The land on which my family dwells may best be described as hardscrabble. In fact, just a few years ago, our subdivision was a Texas horse farm situated atop caliche clay and rock. Vegetable farms are rare here. At our local farmer’s market, most of the vendors drive several miles to participate.
Thus, like many other suburbanites, I find it difficult to attain local produce…the kind touted as being healthier and also eco-friendly because it doesn’t have to be trucked hundreds of miles.
This winter, I decided to do something about the situation. Using WWI and WWII-era Victory Gardens as my model—because they, like my garden, were designed simply to supplement a family’s food supply, I purchased a raised veggie bed kit online. My husband prepared the dirt. My mother, who vividly recalls her father’s vast garden, suggested plants. And my toddler “helped” me plant seeds and seedlings.
Since I got a late start in planting this Spring, just a handful of things have come in so far: a few squash, a cucumber, some peppers and beans. There are herbs, zinnias, marigolds and nasturtiums crowded into the kitchen garden, too. The tomatoes are next.
But in creating my modern Victory Garden and thinking, talking and blogging about it, I’ve gained more than food and flowers. I’ve nurtured a deeper sense of connection, of community with my loved ones. Several of them have shared wonderful stories about their parents’ or grandparents’ gardens, both here and abroad. A handful of folks are now planning their own fall vegetable beds, as are many other Americans now concerned about both the recent tomato salmonella scare and the many mass media reports about food and fuel scarcity.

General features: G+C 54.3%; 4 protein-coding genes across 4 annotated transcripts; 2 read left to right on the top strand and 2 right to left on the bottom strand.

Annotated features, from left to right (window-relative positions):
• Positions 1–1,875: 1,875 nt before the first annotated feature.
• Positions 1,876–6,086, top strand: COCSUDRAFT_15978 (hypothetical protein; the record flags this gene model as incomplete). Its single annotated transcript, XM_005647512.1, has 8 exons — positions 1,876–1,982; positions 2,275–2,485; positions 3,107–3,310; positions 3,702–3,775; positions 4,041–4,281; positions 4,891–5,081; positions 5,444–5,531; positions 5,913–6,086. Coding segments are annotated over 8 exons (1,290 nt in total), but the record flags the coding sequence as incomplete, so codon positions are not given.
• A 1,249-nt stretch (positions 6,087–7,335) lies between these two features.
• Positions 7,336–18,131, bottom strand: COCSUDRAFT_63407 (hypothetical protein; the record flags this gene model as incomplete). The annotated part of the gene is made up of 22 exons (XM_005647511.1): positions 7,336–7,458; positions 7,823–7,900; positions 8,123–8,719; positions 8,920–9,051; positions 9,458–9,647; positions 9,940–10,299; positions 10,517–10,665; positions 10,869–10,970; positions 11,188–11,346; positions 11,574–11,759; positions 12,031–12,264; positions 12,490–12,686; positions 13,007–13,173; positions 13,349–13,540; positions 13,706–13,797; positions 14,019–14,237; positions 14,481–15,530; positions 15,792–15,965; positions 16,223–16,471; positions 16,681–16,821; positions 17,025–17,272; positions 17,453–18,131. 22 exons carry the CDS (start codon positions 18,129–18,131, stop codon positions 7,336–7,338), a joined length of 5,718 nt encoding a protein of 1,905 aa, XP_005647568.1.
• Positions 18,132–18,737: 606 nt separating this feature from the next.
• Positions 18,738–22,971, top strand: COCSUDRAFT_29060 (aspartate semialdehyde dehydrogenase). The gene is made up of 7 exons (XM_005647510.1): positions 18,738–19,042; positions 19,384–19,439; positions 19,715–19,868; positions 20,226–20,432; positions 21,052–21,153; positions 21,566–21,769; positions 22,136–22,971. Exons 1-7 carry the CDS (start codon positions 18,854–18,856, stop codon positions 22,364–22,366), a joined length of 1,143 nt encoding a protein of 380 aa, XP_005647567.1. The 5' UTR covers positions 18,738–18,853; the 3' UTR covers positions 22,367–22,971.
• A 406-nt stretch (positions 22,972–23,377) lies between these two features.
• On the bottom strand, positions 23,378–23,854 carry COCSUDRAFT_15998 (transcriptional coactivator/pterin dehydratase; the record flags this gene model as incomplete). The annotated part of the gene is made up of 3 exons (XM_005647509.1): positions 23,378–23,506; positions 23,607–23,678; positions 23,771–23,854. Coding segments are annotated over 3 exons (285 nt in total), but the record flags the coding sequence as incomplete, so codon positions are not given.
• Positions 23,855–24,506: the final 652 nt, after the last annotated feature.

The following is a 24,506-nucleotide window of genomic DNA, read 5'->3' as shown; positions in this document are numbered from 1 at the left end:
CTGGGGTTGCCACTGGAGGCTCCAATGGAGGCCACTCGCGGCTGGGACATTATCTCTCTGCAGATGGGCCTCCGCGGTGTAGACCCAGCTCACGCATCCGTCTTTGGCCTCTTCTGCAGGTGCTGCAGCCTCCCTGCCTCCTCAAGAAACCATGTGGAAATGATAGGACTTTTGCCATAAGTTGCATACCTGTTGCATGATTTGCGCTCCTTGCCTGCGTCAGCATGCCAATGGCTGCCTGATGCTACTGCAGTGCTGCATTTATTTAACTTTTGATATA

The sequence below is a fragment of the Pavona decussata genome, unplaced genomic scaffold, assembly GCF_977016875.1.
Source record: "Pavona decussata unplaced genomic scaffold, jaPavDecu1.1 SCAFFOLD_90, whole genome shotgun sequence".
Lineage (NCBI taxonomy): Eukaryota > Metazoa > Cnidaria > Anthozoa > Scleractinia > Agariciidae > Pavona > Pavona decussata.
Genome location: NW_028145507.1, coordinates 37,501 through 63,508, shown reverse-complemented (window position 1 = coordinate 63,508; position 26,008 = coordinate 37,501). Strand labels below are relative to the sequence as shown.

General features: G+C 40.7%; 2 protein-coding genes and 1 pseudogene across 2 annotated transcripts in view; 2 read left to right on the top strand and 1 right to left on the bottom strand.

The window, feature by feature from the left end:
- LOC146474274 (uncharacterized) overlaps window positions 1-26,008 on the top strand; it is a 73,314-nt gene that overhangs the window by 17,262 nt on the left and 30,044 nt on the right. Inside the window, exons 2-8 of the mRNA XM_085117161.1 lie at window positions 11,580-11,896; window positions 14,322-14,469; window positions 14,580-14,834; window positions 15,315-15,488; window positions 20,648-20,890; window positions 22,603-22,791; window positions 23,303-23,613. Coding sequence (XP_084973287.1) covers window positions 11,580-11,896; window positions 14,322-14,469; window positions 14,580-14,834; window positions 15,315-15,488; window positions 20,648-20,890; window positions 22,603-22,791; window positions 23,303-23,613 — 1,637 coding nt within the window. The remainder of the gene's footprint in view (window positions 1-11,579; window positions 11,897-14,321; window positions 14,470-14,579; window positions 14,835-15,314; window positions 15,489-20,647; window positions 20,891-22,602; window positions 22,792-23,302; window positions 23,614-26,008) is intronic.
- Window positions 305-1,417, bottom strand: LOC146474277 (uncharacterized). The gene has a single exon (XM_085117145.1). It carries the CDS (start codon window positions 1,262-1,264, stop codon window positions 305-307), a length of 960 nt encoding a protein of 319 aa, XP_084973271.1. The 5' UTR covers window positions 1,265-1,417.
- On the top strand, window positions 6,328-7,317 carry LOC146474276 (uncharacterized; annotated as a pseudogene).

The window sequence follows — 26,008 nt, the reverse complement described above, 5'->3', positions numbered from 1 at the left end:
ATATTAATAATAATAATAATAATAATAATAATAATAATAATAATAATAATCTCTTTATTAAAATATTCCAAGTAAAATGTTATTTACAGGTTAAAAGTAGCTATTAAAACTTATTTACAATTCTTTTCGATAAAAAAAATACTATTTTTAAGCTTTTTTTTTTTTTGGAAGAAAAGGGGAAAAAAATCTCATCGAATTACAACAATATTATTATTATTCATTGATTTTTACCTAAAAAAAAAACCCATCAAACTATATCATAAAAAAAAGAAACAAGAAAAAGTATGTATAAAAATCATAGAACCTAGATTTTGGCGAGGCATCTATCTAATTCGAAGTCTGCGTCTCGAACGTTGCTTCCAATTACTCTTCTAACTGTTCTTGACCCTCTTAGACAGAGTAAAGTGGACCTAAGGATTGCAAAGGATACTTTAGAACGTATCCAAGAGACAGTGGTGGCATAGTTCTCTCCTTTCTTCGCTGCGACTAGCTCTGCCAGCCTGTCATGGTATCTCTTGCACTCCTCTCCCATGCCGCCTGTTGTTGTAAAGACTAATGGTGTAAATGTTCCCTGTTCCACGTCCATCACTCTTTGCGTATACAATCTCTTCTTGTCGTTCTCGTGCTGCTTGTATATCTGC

I never thought of myself as “trendy,” but the grassroots Victory Garden revival is one trend that I can get behind. I believe our nation’s patriotic gardening heritage offers us more than just earth-friendly solutions for some of the issues, from food security to global climate change. Victory Gardens offer us the chance to reconnect with the earth, with our family and friends. And also, perhaps most importantly, a Victory Garden revival offers a chance to rediscover the best, most resourceful side of ourselves.
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